Sweets for breakfast? Bedtime at midnight? If your child was in charge, what set of house rules would they put in place? When I was invited to find out for a new campaign by the Principality Building Society, I immediately liked the upside-down fun of it. And my 9-year-old daughter took no persuading to grab pen and paper and indulge herself in a little power-crazy fantasy.
“So, what do you think?” she grins, presenting me with her rules. Well …
Rule No. 1
This one comes as no surprise. I’ve seen her salivating in the cereal aisle of the supermarket, running her fingers along the boxes-mummy-never-buys with the wonder of a child just let into Willy Wonka’s factory: Coco Pops, Frosties, Honey Loops ... “You know why I buy the cereals I do, don’t you?” I ask her. “Yes, yes, sugar, health, blah blah blah … but still … it’d be nice to have one with a TASTE.”
Rule No. 2
She has a point. It’s usually parents nagging kids to get ready for school, but in our house it’s complete role-reversal. My daughter hovers in the hallway, all buttoned-up and shiny-shoed, chivvying me along like a mini sergeant major: Have you got your clothes on yet? Have you finished your porridge? It’s 8.25 you know. No, you haven’t got time to do that now … She worries about her name going in the Late Book at school. If only I could peel myself out of bed just a little bit earlier.
Rule No. 3
“That one’s just pure laziness of me,” she giggles. The butler bit harks back to a morning when she and I had a “Planned Lie-in” together and got my husband to bring us breakfast in bed, plump our pillows and generally pander to our every whim. Perhaps she’s also been reading too many books like The Secret Garden and Pollyanna where children have maids and servants. “Does he need to wear a uniform?” I ask her. “No, no, his normal work clothes will do.”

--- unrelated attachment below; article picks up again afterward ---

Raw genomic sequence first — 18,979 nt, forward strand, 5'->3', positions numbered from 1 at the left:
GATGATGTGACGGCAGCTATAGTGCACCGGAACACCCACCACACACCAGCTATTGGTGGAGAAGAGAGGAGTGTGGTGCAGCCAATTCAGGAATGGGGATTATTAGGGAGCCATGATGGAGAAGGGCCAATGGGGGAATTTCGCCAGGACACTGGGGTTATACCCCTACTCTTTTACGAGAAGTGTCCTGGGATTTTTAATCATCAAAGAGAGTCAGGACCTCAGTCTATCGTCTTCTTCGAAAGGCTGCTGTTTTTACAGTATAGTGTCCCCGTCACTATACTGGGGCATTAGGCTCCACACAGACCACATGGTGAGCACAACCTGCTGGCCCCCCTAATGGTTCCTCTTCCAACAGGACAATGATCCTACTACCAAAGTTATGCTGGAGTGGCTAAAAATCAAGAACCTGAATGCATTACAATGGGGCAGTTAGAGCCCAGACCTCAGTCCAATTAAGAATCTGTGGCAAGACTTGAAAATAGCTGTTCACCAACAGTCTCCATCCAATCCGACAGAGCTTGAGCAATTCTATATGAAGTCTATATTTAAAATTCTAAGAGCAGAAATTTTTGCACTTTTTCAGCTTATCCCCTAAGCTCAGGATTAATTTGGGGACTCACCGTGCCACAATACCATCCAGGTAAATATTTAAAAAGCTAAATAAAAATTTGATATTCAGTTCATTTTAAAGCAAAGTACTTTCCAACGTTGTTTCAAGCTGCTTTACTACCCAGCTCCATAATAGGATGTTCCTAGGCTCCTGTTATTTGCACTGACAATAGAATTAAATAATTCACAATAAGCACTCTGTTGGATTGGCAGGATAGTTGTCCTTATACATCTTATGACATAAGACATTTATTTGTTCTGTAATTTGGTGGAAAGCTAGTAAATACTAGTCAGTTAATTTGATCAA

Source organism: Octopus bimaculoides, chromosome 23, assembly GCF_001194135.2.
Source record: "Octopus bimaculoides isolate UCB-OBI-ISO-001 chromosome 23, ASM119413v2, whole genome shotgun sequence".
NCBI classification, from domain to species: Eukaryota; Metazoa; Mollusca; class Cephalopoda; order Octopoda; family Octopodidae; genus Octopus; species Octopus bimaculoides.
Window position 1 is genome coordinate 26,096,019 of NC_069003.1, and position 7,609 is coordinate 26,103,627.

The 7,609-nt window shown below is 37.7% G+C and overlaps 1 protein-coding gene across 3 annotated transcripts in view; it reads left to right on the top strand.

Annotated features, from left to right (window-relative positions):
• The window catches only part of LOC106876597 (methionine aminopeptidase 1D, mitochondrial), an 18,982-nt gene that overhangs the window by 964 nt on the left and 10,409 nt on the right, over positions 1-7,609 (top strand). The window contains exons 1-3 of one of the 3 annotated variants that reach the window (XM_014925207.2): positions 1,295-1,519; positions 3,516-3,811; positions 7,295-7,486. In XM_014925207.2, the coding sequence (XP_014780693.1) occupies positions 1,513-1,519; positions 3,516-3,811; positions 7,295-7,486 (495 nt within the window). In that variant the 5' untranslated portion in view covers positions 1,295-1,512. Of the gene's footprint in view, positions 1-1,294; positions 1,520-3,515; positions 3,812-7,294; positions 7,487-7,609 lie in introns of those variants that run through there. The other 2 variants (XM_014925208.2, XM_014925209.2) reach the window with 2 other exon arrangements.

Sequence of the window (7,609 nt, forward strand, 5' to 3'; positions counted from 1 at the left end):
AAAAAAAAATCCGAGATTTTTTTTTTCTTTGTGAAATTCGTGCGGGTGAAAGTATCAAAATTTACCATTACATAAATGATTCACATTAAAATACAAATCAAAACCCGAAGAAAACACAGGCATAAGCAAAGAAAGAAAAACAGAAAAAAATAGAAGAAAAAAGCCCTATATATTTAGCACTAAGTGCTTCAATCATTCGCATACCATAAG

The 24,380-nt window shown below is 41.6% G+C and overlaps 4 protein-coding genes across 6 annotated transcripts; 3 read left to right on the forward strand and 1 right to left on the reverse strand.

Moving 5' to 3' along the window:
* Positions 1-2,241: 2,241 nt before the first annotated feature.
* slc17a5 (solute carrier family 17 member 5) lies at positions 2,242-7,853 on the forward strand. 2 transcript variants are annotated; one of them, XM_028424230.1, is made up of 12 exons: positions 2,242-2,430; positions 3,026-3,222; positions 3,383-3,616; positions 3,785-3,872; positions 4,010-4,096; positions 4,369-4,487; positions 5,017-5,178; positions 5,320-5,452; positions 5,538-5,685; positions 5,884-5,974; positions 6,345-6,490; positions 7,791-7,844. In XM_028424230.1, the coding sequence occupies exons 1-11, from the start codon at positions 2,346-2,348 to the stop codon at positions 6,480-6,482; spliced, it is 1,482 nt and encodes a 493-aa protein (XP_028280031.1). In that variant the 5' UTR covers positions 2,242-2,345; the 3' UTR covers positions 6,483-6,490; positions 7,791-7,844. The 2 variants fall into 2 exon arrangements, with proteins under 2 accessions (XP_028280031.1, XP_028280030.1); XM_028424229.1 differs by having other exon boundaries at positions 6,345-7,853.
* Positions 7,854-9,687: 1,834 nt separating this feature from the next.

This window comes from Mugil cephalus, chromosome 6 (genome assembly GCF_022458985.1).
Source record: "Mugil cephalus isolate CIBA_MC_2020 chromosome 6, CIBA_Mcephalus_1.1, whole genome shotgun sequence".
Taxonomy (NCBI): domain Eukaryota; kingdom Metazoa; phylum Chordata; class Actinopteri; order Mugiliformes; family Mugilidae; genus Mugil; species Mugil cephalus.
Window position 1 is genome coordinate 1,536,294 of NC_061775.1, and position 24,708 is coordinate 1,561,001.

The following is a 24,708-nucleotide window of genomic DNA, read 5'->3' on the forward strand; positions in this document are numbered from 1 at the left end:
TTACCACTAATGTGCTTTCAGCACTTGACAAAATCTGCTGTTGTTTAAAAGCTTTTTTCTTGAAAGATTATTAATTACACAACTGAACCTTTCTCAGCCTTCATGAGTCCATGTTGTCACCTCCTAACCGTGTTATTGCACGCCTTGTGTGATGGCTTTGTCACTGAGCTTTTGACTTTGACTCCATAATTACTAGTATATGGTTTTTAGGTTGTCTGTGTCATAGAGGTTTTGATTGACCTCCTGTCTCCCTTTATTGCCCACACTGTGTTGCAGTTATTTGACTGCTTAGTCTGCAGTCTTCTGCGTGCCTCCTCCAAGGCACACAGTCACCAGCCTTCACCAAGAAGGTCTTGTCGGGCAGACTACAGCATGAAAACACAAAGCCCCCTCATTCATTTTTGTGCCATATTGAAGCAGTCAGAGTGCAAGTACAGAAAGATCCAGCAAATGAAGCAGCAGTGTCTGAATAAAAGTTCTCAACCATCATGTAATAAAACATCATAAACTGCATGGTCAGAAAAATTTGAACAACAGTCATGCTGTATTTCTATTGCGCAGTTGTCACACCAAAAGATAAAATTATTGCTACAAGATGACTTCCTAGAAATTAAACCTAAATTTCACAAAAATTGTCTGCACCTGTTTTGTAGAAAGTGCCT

Rule No. 4
“I want to use YOUR shampoo, the posh one, that smells really nice and makes your hair all silky,” she explains. True enough, I do hide my expensive dazzling-shine-with-orange-flower-extract shampoo behind the Everyday Value stuff I buy for the rest of the family. But I didn’t know she’d noticed. As for the 'ironing board method', that’s an idea I stole from my grandmother: Once in a while she’d turn the chore of the Sunday night hairwash into a fun event by doing it at the kitchen sink with me lying back on the ironing board!
Rule No. 5
I must have said, “Don’t jump on the bed – you’ll damage the springs” a million times. It's just that these days I’ve gone all old lady about having a comfortable bed. My daughter argues her case well though: “If we don’t have a trampoline, what do you expect? Children just need to bounce.”
Rule No. 6
“I feel like I’m missing out,” she complains. Really? On what? All we ever seem to do in the evening is nod off in front of another episode of Breaking Bad or have another tedious argument with The Teenager. But she claims she hears us laughing and chatting. “It’s like all the fun kicks off after I’ve gone to bed.”
Rule No. 7
Perfectly reasonable, I’d say. I know there are times when I could have behaved better, times when I was disappointed in myself. I dare to ask her what would count as a crime. “Oh, a small one would be like spilling a bit of your coffee on my homework.” And a big one? “Losing your temper.”
“Maybe we could actually try these rules for one day,” she says with a serious face.
“Oh, it was just a bit of fun,” I say, with an equally serious face.
This post is in collaboration with Principality Building Society.